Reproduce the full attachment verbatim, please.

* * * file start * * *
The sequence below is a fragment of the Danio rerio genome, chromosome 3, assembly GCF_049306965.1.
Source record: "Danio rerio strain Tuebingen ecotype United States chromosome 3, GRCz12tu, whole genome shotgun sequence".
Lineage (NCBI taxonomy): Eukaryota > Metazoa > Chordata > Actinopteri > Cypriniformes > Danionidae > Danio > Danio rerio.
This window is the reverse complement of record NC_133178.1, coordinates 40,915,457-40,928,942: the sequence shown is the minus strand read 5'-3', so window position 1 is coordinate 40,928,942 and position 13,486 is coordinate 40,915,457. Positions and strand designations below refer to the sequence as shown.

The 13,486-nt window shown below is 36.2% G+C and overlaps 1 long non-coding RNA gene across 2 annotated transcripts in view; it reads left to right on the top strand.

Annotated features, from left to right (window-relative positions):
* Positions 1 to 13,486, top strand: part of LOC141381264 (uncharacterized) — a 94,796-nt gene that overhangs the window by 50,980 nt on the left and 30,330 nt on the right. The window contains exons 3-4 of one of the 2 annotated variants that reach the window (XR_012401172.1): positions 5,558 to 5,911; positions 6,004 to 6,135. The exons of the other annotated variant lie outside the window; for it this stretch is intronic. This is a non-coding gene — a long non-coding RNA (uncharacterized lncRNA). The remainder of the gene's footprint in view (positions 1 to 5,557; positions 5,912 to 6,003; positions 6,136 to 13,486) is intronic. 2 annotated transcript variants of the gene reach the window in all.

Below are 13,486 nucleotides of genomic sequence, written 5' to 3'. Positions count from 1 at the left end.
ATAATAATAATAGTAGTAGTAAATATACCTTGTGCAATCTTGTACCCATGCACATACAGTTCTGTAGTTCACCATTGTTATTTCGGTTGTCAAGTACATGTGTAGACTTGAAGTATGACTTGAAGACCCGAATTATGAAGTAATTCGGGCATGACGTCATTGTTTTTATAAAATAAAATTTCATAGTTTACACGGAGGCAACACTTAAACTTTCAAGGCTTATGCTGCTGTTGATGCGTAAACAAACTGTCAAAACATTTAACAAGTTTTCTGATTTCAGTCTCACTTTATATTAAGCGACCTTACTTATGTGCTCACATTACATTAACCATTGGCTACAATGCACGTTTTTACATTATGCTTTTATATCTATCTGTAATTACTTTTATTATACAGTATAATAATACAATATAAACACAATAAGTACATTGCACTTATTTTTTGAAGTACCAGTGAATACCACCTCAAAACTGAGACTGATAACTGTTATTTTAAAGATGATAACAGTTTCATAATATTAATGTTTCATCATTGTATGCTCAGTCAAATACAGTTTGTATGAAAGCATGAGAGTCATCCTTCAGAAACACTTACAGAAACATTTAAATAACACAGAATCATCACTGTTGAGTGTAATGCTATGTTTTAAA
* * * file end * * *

The sequence below is a fragment of the Danio rerio genome, chromosome 3, assembly GCF_049306965.1.
Source record: "Danio rerio strain Tuebingen ecotype United States chromosome 3, GRCz12tu, whole genome shotgun sequence".
Lineage (NCBI taxonomy): Eukaryota > Metazoa > Chordata > Actinopteri > Cypriniformes > Danionidae > Danio > Danio rerio.
This window is the reverse complement of record NC_133178.1, coordinates 40,915,457-40,928,942: the sequence shown is the minus strand read 5'-3', so window position 1 is coordinate 40,928,942 and position 13,486 is coordinate 40,915,457. Positions and strand designations below refer to the sequence as shown.

The 13,486-nt window shown below is 36.2% G+C and overlaps 1 long non-coding RNA gene across 2 annotated transcripts in view; it reads left to right on the top strand.

Annotated features, from left to right (window-relative positions):
* Positions 1 to 13,486, top strand: part of LOC141381264 (uncharacterized) — a 94,796-nt gene that overhangs the window by 50,980 nt on the left and 30,330 nt on the right. The window contains exons 3-4 of one of the 2 annotated variants that reach the window (XR_012401172.1): positions 5,558 to 5,911; positions 6,004 to 6,135. The exons of the other annotated variant lie outside the window; for it this stretch is intronic. This is a non-coding gene — a long non-coding RNA (uncharacterized lncRNA). The remainder of the gene's footprint in view (positions 1 to 5,557; positions 5,912 to 6,003; positions 6,136 to 13,486) is intronic. 2 annotated transcript variants of the gene reach the window in all.

Below are 13,486 nucleotides of genomic sequence, written 5' to 3'. Positions count from 1 at the left end.
ATAATAATAATAGTAGTAGTAAATATACCTTGTGCAATCTTGTACCCATGCACATACAGTTCTGTAGTTCACCATTGTTATTTCGGTTGTCAAGTACATGTGTAGACTTGAAGTATGACTTGAAGACCCGAATTATGAAGTAATTCGGGCATGACGTCATTGTTTTTATAAAATAAAATTTCATAGTTTACACGGAGGCAACACTTAAACTTTCAAGGCTTATGCTGCTGTTGATGCGTAAACAAACTGTCAAAACATTTAACAAGTTTTCTGATTTCAGTCTCACTTTATATTAAGCGACCTTACTTATGTGCTCACATTACATTAACCATTGGCTACAATGCACGTTTTTACATTATGCTTTTATATCTATCTGTAATTACTTTTATTATACAGTATAATAATACAATATAAACACAATAAGTACATTGCACTTATTTTTTGAAGTACCAGTGAATACCACCTCAAAACTGAGACTGATAACTGTTATTTTAAAGATGATAACAGTTTCATAATATTAATGTTTCATCATTGTATGCTCAGTCAAATACAGTTTGTATGAAAGCATGAGAGTCATCCTTCAGAAACACTTACAGAAACATTTAAATAACACAGAATCATCACTGTTGAGTGTAATGCTATGTTTTAAA